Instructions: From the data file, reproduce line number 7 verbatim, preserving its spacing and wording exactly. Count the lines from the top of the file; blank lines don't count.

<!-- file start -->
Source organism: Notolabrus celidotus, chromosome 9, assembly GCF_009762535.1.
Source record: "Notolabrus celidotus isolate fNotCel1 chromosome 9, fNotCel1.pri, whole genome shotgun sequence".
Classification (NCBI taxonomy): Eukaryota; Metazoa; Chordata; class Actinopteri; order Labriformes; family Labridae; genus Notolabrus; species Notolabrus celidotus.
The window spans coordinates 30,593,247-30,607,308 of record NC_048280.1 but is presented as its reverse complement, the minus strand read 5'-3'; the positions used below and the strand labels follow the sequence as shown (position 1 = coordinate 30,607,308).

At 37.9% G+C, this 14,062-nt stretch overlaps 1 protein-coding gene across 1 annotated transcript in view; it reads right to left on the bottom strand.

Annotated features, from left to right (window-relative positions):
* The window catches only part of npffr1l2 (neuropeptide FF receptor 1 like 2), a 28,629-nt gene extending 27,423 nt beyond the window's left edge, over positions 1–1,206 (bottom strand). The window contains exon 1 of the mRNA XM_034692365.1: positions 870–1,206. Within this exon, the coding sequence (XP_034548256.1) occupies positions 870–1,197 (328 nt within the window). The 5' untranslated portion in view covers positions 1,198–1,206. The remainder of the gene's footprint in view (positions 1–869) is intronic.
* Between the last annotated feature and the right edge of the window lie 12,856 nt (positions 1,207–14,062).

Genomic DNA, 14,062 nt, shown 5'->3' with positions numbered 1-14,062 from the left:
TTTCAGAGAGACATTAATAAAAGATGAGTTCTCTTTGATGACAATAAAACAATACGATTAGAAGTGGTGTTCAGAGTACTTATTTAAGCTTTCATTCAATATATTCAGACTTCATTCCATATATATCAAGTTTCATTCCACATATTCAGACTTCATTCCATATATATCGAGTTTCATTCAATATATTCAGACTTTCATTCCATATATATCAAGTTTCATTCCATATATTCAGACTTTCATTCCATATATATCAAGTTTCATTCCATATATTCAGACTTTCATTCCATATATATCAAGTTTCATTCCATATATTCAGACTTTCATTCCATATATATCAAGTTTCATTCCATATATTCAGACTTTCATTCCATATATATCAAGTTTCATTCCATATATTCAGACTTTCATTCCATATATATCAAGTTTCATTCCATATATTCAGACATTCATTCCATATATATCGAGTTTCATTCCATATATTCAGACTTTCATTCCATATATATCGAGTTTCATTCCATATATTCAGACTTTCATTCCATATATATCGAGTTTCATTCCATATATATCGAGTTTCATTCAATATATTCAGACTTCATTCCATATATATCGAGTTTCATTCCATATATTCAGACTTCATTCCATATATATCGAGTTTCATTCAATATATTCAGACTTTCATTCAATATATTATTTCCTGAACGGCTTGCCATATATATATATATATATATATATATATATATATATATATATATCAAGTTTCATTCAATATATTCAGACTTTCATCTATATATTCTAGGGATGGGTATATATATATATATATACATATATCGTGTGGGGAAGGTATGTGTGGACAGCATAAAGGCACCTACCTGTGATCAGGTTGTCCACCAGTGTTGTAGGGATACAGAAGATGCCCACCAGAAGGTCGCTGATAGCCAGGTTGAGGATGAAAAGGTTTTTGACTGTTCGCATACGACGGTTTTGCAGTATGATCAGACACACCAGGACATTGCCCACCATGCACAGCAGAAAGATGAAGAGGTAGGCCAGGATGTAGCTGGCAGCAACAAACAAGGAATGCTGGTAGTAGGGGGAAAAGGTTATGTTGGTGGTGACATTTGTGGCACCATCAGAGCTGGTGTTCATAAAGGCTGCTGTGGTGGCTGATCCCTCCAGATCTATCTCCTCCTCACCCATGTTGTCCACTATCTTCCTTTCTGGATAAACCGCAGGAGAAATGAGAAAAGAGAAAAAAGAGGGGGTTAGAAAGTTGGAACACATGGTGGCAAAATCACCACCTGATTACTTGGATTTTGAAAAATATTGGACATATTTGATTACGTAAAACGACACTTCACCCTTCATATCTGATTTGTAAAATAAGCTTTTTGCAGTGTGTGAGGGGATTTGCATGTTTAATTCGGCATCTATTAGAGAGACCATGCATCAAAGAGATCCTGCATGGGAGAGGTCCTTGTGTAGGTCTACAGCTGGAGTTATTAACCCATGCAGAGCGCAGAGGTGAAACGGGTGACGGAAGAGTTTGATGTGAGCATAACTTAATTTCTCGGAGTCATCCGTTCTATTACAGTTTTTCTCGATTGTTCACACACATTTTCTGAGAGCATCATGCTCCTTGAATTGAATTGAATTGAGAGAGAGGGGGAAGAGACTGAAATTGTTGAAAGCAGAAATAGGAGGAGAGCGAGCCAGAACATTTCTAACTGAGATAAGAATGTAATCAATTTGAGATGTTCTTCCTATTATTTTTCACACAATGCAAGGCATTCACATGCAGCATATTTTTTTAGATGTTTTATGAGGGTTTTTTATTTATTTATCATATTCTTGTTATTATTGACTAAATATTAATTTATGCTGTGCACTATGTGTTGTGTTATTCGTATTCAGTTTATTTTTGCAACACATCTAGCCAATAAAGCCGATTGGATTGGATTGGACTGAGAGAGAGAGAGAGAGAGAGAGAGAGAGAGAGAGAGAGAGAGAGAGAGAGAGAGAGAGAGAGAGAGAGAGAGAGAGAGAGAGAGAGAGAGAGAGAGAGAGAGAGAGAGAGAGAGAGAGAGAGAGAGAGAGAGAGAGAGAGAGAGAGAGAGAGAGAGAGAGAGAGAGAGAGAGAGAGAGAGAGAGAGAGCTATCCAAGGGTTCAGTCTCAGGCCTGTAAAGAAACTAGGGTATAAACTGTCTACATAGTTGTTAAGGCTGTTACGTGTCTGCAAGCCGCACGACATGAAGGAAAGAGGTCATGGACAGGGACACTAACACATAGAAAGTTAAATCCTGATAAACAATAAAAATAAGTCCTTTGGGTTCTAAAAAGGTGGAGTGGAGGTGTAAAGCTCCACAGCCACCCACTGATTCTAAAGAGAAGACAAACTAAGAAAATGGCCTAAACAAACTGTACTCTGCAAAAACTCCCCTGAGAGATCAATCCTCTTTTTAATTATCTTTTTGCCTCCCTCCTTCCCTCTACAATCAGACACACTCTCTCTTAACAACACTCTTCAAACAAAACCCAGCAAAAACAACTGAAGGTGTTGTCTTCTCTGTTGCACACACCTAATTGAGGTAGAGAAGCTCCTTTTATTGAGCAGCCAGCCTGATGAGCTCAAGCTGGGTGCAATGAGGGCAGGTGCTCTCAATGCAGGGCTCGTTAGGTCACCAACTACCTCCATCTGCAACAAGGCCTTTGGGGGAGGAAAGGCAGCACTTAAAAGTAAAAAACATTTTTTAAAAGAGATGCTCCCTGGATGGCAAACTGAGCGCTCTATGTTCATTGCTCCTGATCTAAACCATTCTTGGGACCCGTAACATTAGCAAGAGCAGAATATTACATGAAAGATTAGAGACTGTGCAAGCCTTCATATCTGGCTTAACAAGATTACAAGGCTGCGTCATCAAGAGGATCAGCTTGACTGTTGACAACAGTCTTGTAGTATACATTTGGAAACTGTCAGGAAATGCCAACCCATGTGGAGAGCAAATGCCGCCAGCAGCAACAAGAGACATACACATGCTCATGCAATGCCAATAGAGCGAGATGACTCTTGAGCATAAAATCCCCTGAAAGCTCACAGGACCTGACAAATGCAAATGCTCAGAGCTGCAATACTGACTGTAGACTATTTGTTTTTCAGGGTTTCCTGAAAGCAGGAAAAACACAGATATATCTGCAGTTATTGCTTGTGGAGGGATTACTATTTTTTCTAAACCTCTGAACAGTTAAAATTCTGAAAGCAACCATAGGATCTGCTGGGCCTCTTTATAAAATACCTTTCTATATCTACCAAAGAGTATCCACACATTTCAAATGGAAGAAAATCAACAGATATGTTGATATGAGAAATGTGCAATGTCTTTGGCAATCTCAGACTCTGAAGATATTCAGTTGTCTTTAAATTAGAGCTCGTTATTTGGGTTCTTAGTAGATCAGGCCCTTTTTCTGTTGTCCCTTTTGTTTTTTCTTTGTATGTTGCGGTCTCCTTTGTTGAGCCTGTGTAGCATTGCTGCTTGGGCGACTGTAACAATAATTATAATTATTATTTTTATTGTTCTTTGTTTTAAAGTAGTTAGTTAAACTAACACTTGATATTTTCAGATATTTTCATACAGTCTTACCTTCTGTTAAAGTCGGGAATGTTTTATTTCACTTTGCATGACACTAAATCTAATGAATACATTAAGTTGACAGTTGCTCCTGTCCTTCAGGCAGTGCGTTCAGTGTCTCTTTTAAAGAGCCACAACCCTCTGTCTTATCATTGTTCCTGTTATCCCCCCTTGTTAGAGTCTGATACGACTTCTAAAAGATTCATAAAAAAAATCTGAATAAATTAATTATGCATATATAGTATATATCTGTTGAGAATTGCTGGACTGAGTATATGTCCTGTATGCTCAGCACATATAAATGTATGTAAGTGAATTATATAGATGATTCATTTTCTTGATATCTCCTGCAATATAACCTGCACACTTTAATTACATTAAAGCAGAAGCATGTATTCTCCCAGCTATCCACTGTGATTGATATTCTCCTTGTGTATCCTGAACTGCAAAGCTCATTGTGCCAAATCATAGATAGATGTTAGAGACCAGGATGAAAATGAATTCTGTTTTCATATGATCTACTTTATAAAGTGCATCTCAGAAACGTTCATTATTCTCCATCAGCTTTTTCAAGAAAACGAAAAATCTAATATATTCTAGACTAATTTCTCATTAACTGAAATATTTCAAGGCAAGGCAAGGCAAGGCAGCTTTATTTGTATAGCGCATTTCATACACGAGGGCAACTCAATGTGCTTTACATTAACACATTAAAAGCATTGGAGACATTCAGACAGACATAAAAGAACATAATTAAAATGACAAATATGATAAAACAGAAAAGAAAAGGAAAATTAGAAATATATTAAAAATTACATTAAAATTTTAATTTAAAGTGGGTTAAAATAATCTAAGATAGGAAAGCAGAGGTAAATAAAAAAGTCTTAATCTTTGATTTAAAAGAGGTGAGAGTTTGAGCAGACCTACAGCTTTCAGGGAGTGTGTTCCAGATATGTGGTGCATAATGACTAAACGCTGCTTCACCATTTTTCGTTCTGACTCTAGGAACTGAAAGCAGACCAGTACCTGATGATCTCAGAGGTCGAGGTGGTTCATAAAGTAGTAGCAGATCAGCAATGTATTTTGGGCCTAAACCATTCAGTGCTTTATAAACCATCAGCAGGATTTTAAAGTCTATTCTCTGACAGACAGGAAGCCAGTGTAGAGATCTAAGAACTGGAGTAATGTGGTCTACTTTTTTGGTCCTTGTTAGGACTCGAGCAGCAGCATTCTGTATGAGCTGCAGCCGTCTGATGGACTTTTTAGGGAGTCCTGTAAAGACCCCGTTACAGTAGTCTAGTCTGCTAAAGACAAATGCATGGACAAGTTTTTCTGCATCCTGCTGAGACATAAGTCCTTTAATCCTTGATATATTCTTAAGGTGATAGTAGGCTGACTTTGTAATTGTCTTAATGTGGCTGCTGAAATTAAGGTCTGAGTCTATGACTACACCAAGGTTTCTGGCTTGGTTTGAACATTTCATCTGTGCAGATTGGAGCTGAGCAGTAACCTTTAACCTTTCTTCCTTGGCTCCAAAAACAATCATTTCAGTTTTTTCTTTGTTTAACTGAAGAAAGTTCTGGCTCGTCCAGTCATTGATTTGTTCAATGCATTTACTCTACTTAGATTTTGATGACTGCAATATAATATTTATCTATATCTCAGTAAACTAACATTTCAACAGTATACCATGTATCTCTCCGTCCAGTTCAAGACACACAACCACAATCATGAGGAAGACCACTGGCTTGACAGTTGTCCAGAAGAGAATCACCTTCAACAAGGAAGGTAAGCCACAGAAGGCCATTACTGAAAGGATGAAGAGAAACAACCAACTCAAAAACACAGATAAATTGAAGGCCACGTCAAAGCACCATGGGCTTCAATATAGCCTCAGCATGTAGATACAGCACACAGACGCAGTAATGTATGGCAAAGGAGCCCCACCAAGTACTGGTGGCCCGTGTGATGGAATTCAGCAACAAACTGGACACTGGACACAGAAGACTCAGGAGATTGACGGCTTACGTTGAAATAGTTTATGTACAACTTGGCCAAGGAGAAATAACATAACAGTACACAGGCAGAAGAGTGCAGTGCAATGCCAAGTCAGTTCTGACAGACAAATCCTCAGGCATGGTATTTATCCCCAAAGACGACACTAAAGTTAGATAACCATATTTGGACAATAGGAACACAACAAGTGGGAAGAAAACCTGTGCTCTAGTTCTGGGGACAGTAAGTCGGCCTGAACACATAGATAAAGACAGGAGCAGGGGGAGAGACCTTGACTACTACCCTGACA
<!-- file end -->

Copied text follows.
* The window catches only part of npffr1l2 (neuropeptide FF receptor 1 like 2), a 28,629-nt gene extending 27,423 nt beyond the window's left edge, over positions 1–1,206 (bottom strand). The window contains exon 1 of the mRNA XM_034692365.1: positions 870–1,206. Within this exon, the coding sequence (XP_034548256.1) occupies positions 870–1,197 (328 nt within the window). The 5' untranslated portion in view covers positions 1,198–1,206. The remainder of the gene's footprint in view (positions 1–869) is intronic.